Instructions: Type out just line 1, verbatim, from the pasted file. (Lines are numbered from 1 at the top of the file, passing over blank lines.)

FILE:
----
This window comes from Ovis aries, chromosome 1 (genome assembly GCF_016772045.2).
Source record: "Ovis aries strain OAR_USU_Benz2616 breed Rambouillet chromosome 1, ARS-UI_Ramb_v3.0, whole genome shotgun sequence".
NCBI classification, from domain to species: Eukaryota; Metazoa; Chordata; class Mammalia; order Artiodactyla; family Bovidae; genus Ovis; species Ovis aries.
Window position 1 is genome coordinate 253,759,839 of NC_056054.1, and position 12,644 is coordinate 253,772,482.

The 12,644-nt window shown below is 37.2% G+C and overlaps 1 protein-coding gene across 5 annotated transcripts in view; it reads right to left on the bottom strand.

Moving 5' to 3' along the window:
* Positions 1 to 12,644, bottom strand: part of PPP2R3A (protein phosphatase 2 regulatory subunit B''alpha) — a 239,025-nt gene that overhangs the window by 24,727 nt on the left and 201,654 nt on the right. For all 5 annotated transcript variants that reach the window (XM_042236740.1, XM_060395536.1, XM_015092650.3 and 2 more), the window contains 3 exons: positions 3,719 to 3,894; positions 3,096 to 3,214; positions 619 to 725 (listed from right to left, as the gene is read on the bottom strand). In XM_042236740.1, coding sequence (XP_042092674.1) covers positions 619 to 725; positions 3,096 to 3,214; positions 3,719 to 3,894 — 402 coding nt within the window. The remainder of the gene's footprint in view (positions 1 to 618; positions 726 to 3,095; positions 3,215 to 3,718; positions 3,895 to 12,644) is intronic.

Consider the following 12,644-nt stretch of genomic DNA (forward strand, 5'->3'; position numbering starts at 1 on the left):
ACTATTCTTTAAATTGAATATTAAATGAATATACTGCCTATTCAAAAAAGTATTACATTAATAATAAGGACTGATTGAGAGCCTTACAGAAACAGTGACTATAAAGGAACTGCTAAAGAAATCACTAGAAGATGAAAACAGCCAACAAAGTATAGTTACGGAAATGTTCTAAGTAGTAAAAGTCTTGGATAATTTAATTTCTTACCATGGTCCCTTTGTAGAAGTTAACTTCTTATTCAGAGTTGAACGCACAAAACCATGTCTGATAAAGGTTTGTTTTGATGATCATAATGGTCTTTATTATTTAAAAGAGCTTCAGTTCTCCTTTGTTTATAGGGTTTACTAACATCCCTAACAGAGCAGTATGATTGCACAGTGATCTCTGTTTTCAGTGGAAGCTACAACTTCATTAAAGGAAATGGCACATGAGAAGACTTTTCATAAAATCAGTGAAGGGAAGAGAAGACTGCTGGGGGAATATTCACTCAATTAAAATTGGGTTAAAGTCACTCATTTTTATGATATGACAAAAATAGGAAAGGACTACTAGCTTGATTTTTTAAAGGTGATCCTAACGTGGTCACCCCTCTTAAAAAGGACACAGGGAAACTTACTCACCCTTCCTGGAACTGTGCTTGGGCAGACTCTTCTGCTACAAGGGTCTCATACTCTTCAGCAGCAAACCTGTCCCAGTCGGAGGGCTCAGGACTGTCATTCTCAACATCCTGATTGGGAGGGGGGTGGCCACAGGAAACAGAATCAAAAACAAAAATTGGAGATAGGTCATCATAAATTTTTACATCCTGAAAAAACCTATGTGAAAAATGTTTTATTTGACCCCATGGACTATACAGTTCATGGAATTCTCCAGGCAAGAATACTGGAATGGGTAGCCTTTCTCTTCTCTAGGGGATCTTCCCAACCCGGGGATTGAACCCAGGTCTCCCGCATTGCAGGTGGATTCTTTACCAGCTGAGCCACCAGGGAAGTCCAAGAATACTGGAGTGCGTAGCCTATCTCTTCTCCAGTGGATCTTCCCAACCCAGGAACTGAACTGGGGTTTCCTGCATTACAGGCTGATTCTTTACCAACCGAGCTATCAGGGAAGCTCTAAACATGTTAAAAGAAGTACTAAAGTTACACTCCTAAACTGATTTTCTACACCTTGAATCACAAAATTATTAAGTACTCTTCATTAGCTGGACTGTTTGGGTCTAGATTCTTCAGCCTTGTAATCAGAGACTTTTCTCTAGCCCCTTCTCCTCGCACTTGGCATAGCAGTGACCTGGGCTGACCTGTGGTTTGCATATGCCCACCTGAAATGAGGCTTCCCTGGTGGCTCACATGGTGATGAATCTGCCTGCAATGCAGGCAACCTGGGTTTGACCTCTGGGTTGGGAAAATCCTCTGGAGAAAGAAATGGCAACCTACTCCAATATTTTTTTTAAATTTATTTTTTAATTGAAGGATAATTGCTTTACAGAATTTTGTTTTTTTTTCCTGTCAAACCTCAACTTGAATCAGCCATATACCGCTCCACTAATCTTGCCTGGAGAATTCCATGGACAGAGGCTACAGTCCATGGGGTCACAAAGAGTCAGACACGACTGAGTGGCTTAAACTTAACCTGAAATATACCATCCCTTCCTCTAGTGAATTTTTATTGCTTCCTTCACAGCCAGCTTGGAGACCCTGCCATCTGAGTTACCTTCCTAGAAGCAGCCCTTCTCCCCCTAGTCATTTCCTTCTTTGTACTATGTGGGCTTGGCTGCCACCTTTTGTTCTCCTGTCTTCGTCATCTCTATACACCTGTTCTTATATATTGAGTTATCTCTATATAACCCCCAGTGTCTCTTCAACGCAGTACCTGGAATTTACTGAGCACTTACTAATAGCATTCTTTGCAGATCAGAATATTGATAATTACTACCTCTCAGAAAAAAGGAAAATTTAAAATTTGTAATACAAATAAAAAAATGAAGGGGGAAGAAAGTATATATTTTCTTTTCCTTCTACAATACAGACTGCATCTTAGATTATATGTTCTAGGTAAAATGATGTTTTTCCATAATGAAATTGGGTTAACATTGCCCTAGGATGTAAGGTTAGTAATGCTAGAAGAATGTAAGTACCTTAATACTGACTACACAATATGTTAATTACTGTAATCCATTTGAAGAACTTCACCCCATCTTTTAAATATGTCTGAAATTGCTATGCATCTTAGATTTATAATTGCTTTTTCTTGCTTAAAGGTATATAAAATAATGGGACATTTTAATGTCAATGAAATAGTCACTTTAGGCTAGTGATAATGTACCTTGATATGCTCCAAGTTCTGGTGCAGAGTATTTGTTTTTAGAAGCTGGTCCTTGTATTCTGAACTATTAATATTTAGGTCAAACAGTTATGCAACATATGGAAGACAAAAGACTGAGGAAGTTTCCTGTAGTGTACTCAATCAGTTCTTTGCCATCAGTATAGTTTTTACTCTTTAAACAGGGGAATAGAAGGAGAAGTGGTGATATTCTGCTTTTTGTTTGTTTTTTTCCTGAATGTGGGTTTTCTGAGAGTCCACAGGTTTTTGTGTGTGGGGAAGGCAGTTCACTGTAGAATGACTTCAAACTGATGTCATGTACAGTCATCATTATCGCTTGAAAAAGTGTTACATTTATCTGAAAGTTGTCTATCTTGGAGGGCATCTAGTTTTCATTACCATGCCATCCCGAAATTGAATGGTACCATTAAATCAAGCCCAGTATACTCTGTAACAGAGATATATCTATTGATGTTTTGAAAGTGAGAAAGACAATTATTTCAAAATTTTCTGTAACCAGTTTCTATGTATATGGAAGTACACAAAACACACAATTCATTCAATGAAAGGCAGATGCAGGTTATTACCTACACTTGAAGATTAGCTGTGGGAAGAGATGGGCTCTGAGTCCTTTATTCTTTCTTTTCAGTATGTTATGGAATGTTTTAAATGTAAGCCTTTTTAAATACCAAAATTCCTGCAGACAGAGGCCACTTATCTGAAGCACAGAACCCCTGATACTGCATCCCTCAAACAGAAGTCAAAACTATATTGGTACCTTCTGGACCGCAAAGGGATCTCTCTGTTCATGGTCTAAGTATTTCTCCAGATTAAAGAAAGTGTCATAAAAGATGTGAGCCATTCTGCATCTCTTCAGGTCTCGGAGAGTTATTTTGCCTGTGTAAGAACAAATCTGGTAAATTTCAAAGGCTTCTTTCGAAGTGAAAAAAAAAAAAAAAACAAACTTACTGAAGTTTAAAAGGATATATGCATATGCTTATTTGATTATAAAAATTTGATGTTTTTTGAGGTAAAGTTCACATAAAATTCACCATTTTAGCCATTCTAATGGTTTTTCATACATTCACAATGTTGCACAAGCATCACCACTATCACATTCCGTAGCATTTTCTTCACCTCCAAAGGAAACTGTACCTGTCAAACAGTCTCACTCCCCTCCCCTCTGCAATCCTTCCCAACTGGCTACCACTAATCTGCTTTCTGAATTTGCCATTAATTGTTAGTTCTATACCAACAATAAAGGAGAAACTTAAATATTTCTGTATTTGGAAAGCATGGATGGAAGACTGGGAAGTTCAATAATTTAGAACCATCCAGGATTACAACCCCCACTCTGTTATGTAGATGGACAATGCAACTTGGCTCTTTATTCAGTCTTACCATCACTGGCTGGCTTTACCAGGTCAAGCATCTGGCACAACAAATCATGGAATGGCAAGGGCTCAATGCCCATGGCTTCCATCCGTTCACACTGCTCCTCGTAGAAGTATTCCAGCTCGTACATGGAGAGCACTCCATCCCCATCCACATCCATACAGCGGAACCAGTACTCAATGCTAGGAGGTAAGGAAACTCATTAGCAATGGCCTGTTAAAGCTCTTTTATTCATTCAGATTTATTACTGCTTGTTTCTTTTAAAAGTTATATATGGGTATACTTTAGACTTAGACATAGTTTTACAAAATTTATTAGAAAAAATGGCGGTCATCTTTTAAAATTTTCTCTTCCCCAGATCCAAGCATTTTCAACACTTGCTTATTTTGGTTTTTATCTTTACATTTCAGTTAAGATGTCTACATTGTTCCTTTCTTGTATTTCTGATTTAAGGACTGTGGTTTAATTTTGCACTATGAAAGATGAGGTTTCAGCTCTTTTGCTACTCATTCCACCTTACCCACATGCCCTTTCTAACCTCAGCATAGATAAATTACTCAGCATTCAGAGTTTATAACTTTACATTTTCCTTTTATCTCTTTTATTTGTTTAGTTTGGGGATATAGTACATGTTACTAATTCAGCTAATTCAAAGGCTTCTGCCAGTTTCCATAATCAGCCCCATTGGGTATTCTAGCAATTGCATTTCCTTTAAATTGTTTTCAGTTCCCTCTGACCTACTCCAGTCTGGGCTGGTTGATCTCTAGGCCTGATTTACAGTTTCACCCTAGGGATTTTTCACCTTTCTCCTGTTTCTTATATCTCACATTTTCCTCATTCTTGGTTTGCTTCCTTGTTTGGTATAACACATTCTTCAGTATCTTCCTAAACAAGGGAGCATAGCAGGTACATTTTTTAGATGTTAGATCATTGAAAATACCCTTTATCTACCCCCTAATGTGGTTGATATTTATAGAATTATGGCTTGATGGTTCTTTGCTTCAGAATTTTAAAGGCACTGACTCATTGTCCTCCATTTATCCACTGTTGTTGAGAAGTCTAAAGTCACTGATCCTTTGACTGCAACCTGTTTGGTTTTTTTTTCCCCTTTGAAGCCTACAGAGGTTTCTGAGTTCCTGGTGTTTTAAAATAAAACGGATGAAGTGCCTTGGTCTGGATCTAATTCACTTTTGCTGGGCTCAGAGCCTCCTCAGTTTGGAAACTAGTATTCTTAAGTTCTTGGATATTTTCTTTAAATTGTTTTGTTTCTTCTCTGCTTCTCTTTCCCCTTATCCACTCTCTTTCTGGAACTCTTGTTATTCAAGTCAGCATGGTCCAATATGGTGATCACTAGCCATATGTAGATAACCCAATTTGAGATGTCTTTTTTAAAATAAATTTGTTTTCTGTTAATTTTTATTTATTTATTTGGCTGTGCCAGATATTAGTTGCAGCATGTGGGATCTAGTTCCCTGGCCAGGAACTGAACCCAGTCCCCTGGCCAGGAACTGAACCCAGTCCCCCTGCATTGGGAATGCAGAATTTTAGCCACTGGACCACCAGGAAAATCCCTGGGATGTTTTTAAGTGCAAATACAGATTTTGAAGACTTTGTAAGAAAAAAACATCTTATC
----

This window comes from Ovis aries, chromosome 1 (genome assembly GCF_016772045.2).